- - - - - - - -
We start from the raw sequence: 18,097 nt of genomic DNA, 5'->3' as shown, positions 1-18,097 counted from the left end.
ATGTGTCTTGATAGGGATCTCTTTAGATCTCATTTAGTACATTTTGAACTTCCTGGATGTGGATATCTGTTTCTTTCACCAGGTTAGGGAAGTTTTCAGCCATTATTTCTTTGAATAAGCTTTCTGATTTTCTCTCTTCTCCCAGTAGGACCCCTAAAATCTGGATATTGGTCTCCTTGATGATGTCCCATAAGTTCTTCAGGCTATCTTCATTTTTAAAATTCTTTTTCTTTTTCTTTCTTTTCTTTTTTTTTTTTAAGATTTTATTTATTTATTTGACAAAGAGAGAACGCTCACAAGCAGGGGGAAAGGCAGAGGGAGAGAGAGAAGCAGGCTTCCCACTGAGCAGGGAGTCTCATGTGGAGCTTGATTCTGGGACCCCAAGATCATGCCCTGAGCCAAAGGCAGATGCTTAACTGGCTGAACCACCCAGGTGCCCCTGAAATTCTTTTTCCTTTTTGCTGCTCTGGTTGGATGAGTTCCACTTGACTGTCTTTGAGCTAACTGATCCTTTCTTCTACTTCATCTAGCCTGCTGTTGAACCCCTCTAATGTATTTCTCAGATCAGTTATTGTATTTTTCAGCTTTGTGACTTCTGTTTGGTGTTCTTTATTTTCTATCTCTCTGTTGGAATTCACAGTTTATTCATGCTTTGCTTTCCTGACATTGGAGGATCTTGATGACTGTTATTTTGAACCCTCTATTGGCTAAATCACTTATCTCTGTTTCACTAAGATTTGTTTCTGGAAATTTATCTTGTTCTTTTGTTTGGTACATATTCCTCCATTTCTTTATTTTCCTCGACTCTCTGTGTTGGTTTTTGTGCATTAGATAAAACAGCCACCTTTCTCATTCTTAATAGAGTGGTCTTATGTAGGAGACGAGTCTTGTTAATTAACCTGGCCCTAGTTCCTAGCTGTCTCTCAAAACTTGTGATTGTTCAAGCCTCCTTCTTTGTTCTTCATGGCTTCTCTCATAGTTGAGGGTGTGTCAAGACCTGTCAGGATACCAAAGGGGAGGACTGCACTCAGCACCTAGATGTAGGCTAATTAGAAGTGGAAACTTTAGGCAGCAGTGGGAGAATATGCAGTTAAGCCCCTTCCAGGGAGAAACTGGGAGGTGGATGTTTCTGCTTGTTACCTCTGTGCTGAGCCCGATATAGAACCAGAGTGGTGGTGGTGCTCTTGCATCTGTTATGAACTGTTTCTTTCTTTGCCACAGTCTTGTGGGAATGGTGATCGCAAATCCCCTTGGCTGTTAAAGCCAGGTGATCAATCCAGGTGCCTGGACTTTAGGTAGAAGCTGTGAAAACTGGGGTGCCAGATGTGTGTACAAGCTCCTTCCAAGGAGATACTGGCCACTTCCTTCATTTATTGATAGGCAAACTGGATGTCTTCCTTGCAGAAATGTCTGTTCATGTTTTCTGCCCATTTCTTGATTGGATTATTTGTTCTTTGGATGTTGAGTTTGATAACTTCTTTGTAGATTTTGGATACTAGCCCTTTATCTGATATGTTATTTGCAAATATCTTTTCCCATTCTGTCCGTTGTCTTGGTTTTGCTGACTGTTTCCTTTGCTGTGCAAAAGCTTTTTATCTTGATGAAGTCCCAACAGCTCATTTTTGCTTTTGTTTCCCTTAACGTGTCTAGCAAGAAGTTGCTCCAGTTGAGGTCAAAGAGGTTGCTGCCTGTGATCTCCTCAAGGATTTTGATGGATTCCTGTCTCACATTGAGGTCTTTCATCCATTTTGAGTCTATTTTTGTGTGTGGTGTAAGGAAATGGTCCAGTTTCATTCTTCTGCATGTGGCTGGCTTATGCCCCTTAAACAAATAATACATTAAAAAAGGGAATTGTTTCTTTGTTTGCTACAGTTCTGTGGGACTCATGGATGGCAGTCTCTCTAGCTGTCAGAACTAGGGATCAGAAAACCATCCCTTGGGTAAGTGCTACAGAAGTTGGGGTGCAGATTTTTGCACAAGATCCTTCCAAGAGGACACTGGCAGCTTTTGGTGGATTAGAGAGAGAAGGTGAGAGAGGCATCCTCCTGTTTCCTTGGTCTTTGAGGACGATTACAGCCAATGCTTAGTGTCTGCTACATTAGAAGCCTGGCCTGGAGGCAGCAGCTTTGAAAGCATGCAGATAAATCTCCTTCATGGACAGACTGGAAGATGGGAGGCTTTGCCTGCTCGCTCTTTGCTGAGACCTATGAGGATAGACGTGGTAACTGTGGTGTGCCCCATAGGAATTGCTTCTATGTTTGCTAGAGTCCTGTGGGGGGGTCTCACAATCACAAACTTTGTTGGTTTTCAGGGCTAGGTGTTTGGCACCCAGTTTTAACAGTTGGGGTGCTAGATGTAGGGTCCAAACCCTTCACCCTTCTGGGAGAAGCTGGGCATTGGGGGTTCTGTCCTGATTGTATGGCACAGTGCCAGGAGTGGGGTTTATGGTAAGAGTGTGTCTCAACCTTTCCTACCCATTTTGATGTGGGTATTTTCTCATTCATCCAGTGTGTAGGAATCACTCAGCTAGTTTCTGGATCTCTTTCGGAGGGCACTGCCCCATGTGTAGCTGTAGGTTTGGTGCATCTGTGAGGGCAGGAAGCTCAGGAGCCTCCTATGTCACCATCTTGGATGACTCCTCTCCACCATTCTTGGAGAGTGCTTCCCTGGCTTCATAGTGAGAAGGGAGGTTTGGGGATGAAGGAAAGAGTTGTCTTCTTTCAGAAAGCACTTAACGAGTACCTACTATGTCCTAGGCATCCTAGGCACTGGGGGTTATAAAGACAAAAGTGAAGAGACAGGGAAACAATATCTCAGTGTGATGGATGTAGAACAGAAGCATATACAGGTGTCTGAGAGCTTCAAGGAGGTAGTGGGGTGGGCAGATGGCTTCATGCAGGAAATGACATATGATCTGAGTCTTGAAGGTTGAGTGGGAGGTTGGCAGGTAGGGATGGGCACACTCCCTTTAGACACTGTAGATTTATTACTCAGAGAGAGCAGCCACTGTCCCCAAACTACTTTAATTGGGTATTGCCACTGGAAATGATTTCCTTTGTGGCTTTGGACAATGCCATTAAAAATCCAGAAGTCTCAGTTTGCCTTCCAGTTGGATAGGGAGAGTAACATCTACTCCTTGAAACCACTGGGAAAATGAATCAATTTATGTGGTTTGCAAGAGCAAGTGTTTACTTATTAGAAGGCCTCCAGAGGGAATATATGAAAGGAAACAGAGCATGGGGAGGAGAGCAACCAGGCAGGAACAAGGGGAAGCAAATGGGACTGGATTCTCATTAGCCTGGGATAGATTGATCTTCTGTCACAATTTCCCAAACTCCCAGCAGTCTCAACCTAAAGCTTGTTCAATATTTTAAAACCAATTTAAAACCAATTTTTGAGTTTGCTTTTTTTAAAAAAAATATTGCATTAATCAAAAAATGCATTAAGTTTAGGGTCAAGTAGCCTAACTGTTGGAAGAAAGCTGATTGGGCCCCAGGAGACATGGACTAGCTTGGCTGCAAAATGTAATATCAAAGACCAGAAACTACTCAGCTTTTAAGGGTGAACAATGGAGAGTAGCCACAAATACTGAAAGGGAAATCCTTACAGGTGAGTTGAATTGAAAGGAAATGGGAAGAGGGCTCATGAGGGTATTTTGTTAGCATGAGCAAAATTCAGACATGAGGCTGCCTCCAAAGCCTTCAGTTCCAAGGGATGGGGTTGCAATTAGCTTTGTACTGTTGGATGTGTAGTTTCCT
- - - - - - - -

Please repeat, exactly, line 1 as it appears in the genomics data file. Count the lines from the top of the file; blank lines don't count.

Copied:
We start from the raw sequence: 18,097 nt of genomic DNA, 5'->3' as shown, positions 1-18,097 counted from the left end.